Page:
In the trucking industry, there is a progression for drivers. First, they start as a company driver, then, they become an owner/operator, until finally, acquiring own authority. Every step comes with larger needs and responsibilities. Therefore, they also come with additional regulation and larger scope of insurance.
Owner operators require a special kind of commercial truck insurance depending on two things. They can be working under a permanent lease with a motor carrier, or they might work under own authority.
For owner operators who work with a separate entity, the norm is that they will provide primary liability insurance while they are signed together under a lease. However, that is not enough for a trucking company. In these situations, additional insurance is required.
Depending on the extent of the truck operating business, the owner operator must add non-trucking liability coverages, physical damage coverage, and trailer interchange insurance.
For those who have own authority, their commercial truck insurance will usually have the following in their coverages:
Liability insurance pays for the damages that a truck under the company cause to other people and their property in case of an accident. The scope of trucking liability insurance extends to two main things: bodily injury and property damage.
On one hand, bodily damage liability coverage will pay for expenses like medical bills, hospital bills, nursing care, compensation for work lost, rehabilitation, therapy, treatments, compensation for pain and suffering, and other similar expenses, depending on the extent of the limits.
On the other hand, property damage liability insurance will cover the expenses for repairing or replacing damaged items like vehicles, houses, buildings, or even lamp posts, depending on the limitations declared.
Physical damage is a segment of trucking insurance that deals with repair or replacement of a vehicle or its parts during accidents. The physical damage coverage usually extends to collisions with other objects or vehicles, as well as when the vehicle overturns.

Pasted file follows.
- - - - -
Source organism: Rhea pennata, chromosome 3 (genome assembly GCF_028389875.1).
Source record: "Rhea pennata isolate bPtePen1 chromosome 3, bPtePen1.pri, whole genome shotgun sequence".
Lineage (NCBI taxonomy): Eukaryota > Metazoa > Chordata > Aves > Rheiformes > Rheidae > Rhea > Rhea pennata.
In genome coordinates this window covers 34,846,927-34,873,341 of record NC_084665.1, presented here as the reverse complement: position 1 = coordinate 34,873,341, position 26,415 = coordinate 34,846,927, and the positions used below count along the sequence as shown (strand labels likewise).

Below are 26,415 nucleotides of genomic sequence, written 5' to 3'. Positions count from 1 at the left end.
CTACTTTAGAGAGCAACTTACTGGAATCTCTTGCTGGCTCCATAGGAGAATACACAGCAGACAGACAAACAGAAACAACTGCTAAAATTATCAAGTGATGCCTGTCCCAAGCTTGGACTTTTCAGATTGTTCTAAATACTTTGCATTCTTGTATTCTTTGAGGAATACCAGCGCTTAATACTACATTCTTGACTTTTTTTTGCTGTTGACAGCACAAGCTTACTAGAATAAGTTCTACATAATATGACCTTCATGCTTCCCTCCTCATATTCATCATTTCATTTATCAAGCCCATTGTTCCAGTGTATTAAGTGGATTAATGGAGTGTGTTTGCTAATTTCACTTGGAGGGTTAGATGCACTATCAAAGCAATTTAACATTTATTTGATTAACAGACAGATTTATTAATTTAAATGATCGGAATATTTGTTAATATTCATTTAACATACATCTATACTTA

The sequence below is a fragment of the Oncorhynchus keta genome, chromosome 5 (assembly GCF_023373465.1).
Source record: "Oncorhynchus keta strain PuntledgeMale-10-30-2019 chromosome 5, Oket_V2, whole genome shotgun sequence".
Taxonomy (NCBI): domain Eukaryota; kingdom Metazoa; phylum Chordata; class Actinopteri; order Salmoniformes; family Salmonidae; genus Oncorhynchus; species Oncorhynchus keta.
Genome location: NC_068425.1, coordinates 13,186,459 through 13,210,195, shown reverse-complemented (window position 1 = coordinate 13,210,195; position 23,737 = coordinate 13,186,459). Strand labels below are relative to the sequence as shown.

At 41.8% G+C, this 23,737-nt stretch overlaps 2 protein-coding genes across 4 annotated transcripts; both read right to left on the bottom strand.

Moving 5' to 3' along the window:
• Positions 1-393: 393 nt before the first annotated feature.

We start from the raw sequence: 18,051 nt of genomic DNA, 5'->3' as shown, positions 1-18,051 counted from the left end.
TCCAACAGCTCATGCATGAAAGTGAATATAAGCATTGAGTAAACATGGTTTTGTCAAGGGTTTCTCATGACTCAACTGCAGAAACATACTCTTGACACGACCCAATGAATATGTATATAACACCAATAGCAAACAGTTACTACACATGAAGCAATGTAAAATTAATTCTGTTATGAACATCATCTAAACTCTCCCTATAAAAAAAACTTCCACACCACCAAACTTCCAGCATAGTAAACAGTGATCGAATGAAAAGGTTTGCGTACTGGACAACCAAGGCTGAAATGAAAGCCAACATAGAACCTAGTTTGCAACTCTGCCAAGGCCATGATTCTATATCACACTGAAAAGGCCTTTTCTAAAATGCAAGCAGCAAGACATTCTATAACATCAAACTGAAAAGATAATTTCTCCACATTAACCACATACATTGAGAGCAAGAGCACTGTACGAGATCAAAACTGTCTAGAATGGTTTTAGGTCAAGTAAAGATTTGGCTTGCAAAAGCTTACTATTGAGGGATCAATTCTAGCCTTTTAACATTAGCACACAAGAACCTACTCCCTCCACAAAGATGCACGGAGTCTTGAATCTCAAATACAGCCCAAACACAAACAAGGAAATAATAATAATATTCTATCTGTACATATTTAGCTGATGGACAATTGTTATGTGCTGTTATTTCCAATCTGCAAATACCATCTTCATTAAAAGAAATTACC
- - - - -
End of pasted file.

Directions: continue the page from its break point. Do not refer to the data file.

Depending on the extent of coverage or the state where the insurance is acquired, physical damage may also pay when the vehicle is stolen.
Motor truck cargo insurance helps the owner operator make sure that the freight carried by the truck is protected. In any unfortunate instance that the freight gets lost or gets damaged by an accidents, fires, or flooding, the insurance policy covers the liability.
There are insurance companies that provide coverage extending to cleaning up the freight if they get disposed in a waterway or roadway. Moreover, owner operators can request help through their agents to extend coverage to costs and labor, legal expenses for claims, settlement of claims, and freight charges during claims.
Though this type of coverage is a good add-on to a commercial truck insurance policy, it has its limitations. Most of the time, items like art, jewelry, contraband, shipping containers, explosives, and other similar materials cannot be insured.
To get the best coverage for their business, owner operators can also benefit from motor truck general liability in their policy. This will pay for any property damages or injury that might occur in an accident that is not directly related to operating a truck or trailer.
For instance, the coverage of this type of commercial truck insurance includes libel or slander problems, actions of a driver employee while working, errors in delivery that led to loss or damage, and customers getting an injury while visiting the premises.
Own authority can be acquired from the Federal Motor Carrier Safety Administration (FMCSA). This is the permission to transport freight with your own authority as a carrier. An owner operator can accomplish this through these seven steps:
For one to get own authority, the cost for the actual authority from the FMCSA is $300. However, there are other expenses that need to be settled. Most of the time, an owner operator needs to prepare for these things:
A list of all the requirements and the process of getting Authority to Operate from the FMCSA
A list of all the requirements and the process of the commercial truck insurance to get, as guided by the FMCSA
Your trucking business deserves the best insurance policy. Let Assured Standard help you find the best insurance policy today!